OPM Medical Retirement under FERS: Those Little Victories

Life offers few of them; thus do we turn to those little victories to make it all seem worthwhile.  Waterloo is almost always seen from the perspective of defeat, just as WWII is viewed from the perspective of the Allied victory, and history has always been seen as the story from the victor’s point of view except in those instances where, like Napoleon’s hubris, the single battle determined the course of world history.

Most wars are won or lost upon the incremental victories of smaller skirmishes; and so it is with life in general, where it is those little victories which make it all worthwhile.  And the victories themselves don’t need to be as a consequence of a “battle” or a “war”; it can be small things like: Making it through the day; having a sense of joy or contentment for an hour, or even a half-hour; of having spent five minutes with someone without provoking a fight; or even of having had a good night’s sleep.

Those little victories are often the ones which last the longest in memories short-lived and shorter still before the storms of life surge; and for Federal and Postal workers who suffer from a medical condition such that the medical condition prevents the Federal or Postal worker from performing one or more of the essential elements of one’s Federal position, those little victories of making it through part of a work day without the debilitating impact of the medical condition shortening it further, is often viewed as one of those “little victories”.

At some point, however, when those little victories seem to be too few and far between, it may be time to consider filing for Federal Disability Retirement benefit through the U.S. Office of Personnel Management. For, when those little victories in life are nowhere to be found, it is time then to consult with an experienced attorney who specializes in Federal Disability Retirement Law in order to regain a sense of worth in a world which cares little for those little victories.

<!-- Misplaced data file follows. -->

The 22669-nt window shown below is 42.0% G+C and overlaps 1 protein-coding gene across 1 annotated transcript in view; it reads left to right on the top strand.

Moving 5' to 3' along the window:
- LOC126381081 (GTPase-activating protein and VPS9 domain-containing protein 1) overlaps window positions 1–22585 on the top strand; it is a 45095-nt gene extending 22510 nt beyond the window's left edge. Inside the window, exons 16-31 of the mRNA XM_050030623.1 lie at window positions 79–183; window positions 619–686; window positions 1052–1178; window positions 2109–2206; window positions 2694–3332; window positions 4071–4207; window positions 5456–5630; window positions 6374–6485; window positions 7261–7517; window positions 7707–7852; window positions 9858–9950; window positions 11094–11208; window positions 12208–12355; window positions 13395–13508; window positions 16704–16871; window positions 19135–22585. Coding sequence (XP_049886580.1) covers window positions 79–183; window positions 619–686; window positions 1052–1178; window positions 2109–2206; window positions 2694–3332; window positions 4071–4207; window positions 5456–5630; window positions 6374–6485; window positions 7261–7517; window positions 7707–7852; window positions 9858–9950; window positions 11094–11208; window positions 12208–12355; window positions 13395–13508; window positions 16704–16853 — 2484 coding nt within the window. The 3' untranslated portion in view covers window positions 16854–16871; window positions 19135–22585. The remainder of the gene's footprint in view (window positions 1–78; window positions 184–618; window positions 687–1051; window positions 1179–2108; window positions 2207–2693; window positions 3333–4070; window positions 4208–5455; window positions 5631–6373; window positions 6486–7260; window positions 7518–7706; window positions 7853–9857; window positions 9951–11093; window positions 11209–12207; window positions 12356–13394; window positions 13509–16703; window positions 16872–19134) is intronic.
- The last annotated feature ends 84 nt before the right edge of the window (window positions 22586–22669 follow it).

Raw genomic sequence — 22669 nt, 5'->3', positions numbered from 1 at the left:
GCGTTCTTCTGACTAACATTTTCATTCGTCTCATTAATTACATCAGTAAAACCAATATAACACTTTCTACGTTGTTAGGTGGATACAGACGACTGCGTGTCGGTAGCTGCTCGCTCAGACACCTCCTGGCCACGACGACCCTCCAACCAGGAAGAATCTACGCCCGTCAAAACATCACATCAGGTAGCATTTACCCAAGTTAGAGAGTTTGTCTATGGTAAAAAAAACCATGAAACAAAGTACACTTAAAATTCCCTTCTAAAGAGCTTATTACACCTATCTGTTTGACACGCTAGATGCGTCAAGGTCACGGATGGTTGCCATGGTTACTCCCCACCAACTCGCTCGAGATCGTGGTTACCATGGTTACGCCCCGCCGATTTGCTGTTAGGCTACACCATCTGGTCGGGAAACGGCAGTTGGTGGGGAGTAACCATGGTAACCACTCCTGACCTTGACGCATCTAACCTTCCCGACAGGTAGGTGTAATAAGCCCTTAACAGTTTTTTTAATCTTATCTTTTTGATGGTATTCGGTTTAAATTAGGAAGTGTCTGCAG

Sincerely,

Robert R. McGill, Esquire

 

FERS Employee Disability Retirement Benefits: Meaning

It is the centrality of being, the core of life and the essence of who we are, what we do and why we endure the hardships of daily living.  Without it, the soul drags, the body wanes, the mind begins to wander.  With it, there is the deliberative step, the bounce in one’s actions, the energy within and the purposeful glint in one’s eyes.

Meaning” is what drives; its lack, like a balloon which has been punctured and is allowed to sputter aimlessly through the air.  Whether philosophy can solve the conundrum that is questioned; or that faith can endure a lifetime of disappointments; and of what it is “made up of” — whether in answering the most profound of questions, or merely enjoying the company of friends and family — we may never know.